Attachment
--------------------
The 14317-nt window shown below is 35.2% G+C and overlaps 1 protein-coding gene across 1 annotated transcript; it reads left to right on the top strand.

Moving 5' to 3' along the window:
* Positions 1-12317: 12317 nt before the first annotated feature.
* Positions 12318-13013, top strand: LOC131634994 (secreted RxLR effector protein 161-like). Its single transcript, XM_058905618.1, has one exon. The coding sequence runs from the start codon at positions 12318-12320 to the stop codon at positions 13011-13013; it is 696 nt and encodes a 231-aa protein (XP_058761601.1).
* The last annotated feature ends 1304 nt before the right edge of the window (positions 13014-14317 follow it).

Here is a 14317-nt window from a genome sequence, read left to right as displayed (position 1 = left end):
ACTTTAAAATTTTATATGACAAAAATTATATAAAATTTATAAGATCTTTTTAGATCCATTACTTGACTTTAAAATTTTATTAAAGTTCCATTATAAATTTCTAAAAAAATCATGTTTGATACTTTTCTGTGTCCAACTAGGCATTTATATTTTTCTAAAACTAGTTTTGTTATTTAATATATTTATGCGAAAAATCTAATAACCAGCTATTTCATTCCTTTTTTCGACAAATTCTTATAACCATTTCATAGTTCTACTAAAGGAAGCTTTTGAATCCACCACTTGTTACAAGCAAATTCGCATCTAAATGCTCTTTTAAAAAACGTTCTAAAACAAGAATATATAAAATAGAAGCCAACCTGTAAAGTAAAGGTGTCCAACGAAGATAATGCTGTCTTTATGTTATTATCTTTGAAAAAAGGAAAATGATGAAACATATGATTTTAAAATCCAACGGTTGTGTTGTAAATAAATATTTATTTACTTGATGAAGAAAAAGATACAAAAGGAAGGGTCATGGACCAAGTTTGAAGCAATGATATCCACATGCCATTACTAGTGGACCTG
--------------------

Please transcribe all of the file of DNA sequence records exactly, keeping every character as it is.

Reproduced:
The 14317-nt window shown below is 35.2% G+C and overlaps 1 protein-coding gene across 1 annotated transcript; it reads left to right on the top strand.

Moving 5' to 3' along the window:
* Positions 1-12317: 12317 nt before the first annotated feature.
* Positions 12318-13013, top strand: LOC131634994 (secreted RxLR effector protein 161-like). Its single transcript, XM_058905618.1, has one exon. The coding sequence runs from the start codon at positions 12318-12320 to the stop codon at positions 13011-13013; it is 696 nt and encodes a 231-aa protein (XP_058761601.1).
* The last annotated feature ends 1304 nt before the right edge of the window (positions 13014-14317 follow it).

Here is a 14317-nt window from a genome sequence, read left to right as displayed (position 1 = left end):
ACTTTAAAATTTTATATGACAAAAATTATATAAAATTTATAAGATCTTTTTAGATCCATTACTTGACTTTAAAATTTTATTAAAGTTCCATTATAAATTTCTAAAAAAATCATGTTTGATACTTTTCTGTGTCCAACTAGGCATTTATATTTTTCTAAAACTAGTTTTGTTATTTAATATATTTATGCGAAAAATCTAATAACCAGCTATTTCATTCCTTTTTTCGACAAATTCTTATAACCATTTCATAGTTCTACTAAAGGAAGCTTTTGAATCCACCACTTGTTACAAGCAAATTCGCATCTAAATGCTCTTTTAAAAAACGTTCTAAAACAAGAATATATAAAATAGAAGCCAACCTGTAAAGTAAAGGTGTCCAACGAAGATAATGCTGTCTTTATGTTATTATCTTTGAAAAAAGGAAAATGATGAAACATATGATTTTAAAATCCAACGGTTGTGTTGTAAATAAATATTTATTTACTTGATGAAGAAAAAGATACAAAAGGAAGGGTCATGGACCAAGTTTGAAGCAATGATATCCACATGCCATTACTAGTGGACCTG